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Ancient X chromosomes reveal contrasting sex bias in Neolithic and Bronze Age Eurasian migrations
Stanford Univ, Dept Biol, Stanford, CA 94305 USA..
Uppsala University, Disciplinary Domain of Science and Technology, Biology, Department of Organismal Biology, Evolution and Developmental Biology.
Stanford Univ, Dept Biol, Stanford, CA 94305 USA..
Uppsala University, Disciplinary Domain of Science and Technology, Biology, Department of Organismal Biology, Evolution and Developmental Biology. Uppsala University, Science for Life Laboratory, SciLifeLab.ORCID iD: 0000-0001-7840-7853
2017 (English)In: Proceedings of the National Academy of Sciences of the United States of America, ISSN 0027-8424, E-ISSN 1091-6490, Vol. 114, no 10, 2657-2662 p.Article in journal (Refereed) Published
Abstract [en]

Dramatic events in human prehistory, such as the spread of agriculture to Europe from Anatolia and the late Neolithic/Bronze Age migration from the Pontic-Caspian Steppe, can be investigated using patterns of genetic variation among the people who lived in those times. In particular, studies of differing female and male demographic histories on the basis of ancient genomes can provide information about complexities of social structures and cultural interactions in prehistoric populations. We use a mechanistic admixture model to compare the sex-specifically-inherited X chromosome with the autosomes in 20 early Neolithic and 16 late Neolithic/Bronze Age human remains. Contrary to previous hypotheses suggested by the patrilocality of many agricultural populations, we find no evidence of sex-biased admixture during the migration that spread farming across Europe during the early Neolithic. For later migrations from the Pontic Steppe during the late Neolithic/Bronze Age, however, we estimate a dramatic male bias, with approximately five to 14 migrating males for every migrating female. We find evidence of ongoing, primarily male, migration from the steppe to central Europe over a period of multiple generations, with a level of sex bias that excludes a pulse migration during a single generation. The contrasting patterns of sex-specific migration during these two migrations suggest a view of differing cultural histories in which the Neolithic transition was driven by mass migration of both males and females in roughly equal numbers, perhaps whole families, whereas the later Bronze Age migration and cultural shift were instead driven by male migration, potentially connected to new technology and conquest.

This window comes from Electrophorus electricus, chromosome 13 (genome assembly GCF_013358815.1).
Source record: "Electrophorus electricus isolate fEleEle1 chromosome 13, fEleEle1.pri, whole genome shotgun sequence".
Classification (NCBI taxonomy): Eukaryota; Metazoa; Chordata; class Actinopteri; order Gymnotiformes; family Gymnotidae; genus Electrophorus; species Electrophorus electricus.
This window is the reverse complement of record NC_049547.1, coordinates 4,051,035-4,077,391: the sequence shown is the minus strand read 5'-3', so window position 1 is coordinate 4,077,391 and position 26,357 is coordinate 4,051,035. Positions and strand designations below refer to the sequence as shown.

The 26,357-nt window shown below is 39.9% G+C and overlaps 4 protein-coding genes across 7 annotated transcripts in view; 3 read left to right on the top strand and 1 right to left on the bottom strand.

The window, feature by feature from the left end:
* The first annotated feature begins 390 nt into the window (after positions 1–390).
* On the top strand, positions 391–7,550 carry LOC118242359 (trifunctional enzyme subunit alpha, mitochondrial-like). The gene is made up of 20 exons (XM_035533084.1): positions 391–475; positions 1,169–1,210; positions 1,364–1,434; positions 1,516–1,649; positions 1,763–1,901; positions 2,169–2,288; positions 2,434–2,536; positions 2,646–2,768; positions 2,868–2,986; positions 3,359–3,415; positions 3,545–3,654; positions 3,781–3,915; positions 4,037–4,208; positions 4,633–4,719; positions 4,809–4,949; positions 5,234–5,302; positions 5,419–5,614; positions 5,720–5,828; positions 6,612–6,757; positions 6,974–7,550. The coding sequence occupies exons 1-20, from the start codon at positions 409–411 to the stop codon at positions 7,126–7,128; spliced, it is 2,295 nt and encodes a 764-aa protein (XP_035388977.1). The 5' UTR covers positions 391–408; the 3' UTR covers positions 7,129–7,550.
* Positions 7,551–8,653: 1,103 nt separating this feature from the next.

Place, publisher, year, edition, pages
2017. Vol. 114, no 10, 2657-2662 p.
Keyword [en]
admixture, migration, Neolithic, sex bias, X chromosome
National Category
Evolutionary Biology
Identifiers
URN: urn:nbn:se:uu:diva-320658DOI: 10.1073/pnas.1616392114ISI: 000395511400078PubMedID: 28223527OAI: oai:DiVA.org:uu-320658DiVA: diva2:1116972
Funder
EU, European Research Council, 311413Wenner-Gren Foundations
Available from: 2017-06-28 Created: 2017-06-28 Last updated: 2017-06-28Bibliographically approved

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